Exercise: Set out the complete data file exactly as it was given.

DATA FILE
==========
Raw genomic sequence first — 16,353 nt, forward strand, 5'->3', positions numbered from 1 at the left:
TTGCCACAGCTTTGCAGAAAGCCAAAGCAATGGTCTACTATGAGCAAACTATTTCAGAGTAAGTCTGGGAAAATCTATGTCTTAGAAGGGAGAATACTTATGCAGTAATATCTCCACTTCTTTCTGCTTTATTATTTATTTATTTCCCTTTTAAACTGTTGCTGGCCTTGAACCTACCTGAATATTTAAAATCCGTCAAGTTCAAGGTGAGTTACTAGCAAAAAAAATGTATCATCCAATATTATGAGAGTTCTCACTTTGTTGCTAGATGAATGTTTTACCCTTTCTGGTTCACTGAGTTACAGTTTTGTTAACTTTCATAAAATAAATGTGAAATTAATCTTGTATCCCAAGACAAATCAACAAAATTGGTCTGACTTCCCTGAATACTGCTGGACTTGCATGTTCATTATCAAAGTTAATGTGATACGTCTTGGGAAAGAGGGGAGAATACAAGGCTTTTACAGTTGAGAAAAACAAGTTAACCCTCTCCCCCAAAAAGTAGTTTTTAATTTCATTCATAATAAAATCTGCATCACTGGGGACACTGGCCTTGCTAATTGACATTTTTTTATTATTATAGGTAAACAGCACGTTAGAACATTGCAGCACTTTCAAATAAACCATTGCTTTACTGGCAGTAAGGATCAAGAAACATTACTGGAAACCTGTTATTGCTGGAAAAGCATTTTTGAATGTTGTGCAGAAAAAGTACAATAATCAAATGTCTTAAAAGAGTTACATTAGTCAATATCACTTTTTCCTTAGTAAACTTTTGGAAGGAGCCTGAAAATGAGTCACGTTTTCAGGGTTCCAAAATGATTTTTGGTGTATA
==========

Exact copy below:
Raw genomic sequence first — 16,353 nt, forward strand, 5'->3', positions numbered from 1 at the left:
TTGCCACAGCTTTGCAGAAAGCCAAAGCAATGGTCTACTATGAGCAAACTATTTCAGAGTAAGTCTGGGAAAATCTATGTCTTAGAAGGGAGAATACTTATGCAGTAATATCTCCACTTCTTTCTGCTTTATTATTTATTTATTTCCCTTTTAAACTGTTGCTGGCCTTGAACCTACCTGAATATTTAAAATCCGTCAAGTTCAAGGTGAGTTACTAGCAAAAAAAATGTATCATCCAATATTATGAGAGTTCTCACTTTGTTGCTAGATGAATGTTTTACCCTTTCTGGTTCACTGAGTTACAGTTTTGTTAACTTTCATAAAATAAATGTGAAATTAATCTTGTATCCCAAGACAAATCAACAAAATTGGTCTGACTTCCCTGAATACTGCTGGACTTGCATGTTCATTATCAAAGTTAATGTGATACGTCTTGGGAAAGAGGGGAGAATACAAGGCTTTTACAGTTGAGAAAAACAAGTTAACCCTCTCCCCCAAAAAGTAGTTTTTAATTTCATTCATAATAAAATCTGCATCACTGGGGACACTGGCCTTGCTAATTGACATTTTTTTATTATTATAGGTAAACAGCACGTTAGAACATTGCAGCACTTTCAAATAAACCATTGCTTTACTGGCAGTAAGGATCAAGAAACATTACTGGAAACCTGTTATTGCTGGAAAAGCATTTTTGAATGTTGTGCAGAAAAAGTACAATAATCAAATGTCTTAAAAGAGTTACATTAGTCAATATCACTTTTTCCTTAGTAAACTTTTGGAAGGAGCCTGAAAATGAGTCACGTTTTCAGGGTTCCAAAATGATTTTTGGTGTATA